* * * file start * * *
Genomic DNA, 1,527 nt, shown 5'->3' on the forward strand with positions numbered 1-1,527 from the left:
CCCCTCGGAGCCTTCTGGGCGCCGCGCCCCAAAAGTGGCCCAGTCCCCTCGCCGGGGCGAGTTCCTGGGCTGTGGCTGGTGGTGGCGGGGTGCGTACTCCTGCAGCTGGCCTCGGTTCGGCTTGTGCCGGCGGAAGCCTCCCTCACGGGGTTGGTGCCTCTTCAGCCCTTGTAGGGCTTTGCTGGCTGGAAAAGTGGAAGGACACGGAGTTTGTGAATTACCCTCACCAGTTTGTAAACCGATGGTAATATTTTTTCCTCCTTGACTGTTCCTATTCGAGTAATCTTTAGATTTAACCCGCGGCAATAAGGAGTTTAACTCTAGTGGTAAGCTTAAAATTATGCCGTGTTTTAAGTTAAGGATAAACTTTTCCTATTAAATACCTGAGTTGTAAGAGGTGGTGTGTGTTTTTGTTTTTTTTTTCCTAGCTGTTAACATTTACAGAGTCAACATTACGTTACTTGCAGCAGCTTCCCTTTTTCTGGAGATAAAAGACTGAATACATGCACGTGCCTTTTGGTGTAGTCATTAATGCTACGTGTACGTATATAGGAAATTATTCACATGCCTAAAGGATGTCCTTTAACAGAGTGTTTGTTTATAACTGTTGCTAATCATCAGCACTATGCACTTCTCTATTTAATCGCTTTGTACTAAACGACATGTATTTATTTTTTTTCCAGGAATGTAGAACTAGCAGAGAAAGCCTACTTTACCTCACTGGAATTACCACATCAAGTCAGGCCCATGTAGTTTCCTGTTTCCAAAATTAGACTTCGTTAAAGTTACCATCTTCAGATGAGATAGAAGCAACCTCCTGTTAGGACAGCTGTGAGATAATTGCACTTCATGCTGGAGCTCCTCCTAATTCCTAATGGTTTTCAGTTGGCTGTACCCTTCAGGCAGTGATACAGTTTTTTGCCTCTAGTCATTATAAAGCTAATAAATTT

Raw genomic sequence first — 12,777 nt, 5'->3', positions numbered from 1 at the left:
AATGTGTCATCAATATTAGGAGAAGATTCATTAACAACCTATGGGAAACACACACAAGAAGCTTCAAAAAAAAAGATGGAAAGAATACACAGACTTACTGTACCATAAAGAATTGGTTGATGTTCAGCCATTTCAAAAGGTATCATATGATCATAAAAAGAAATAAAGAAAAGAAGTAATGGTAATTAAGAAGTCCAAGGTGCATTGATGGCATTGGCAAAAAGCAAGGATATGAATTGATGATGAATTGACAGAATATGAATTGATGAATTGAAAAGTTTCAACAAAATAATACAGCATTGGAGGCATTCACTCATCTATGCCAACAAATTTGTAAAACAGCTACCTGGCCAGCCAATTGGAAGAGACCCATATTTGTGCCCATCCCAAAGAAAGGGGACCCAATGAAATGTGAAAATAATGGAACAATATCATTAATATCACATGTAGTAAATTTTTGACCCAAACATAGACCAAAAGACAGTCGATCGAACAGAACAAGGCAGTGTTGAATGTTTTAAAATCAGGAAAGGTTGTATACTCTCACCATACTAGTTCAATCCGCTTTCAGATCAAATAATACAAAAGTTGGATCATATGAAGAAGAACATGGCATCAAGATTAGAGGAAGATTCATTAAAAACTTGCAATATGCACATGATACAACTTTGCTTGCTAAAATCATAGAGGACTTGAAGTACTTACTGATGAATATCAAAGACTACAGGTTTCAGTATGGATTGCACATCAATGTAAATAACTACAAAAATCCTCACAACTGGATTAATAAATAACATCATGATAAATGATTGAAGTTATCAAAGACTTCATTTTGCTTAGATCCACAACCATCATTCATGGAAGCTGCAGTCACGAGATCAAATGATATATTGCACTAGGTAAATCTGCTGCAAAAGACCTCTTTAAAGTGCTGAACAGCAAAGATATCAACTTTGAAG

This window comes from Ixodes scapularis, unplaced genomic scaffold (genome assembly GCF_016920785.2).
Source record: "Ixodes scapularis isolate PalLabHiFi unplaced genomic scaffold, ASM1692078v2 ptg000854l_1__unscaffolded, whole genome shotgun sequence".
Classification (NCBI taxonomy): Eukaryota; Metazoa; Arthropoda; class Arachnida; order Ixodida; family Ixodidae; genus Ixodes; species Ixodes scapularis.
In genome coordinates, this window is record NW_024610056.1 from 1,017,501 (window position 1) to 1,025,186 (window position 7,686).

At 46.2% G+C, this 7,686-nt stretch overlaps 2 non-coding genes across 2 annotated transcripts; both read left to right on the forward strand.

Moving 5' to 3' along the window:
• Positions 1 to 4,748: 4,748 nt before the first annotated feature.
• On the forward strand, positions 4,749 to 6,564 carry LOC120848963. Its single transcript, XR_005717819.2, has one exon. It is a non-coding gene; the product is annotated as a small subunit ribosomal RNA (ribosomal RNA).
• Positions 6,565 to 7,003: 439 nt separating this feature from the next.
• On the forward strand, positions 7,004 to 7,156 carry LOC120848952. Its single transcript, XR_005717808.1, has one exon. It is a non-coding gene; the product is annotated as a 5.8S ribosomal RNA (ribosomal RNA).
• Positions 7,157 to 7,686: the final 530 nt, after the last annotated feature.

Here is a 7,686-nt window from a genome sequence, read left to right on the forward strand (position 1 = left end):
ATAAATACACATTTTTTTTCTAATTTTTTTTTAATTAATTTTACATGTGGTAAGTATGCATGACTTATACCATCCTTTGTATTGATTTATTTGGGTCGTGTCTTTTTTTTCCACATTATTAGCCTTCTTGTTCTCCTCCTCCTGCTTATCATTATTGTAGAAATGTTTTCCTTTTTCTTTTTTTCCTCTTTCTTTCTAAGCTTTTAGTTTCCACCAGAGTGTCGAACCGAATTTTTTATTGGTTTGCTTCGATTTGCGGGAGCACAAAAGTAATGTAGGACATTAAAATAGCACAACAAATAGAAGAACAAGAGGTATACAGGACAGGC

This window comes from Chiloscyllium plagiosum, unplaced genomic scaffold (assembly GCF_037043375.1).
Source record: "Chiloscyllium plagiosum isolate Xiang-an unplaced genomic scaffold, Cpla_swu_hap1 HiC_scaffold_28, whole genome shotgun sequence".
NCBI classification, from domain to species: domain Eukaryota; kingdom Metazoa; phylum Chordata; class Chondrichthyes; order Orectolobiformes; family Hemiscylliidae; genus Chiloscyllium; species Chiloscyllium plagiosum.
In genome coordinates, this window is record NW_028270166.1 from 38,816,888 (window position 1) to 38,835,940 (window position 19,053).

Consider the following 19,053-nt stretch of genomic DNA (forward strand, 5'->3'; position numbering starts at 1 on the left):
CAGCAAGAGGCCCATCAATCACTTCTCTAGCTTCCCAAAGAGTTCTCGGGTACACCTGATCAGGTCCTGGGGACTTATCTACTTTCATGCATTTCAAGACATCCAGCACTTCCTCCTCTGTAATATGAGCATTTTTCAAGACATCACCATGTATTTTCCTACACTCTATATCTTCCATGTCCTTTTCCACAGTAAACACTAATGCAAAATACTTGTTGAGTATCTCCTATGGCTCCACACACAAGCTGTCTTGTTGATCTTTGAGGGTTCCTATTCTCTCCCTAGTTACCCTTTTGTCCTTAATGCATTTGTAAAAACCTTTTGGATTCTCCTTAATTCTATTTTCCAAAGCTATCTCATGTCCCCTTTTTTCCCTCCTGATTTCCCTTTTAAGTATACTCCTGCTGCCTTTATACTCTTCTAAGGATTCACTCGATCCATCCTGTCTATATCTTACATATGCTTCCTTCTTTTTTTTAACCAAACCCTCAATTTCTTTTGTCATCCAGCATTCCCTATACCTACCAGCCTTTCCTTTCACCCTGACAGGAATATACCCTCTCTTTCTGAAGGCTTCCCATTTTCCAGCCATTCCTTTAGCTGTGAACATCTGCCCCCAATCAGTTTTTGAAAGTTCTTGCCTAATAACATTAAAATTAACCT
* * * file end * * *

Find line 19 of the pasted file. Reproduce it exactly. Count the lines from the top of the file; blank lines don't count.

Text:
Source record: "Chiloscyllium plagiosum isolate Xiang-an unplaced genomic scaffold, Cpla_swu_hap1 HiC_scaffold_28, whole genome shotgun sequence".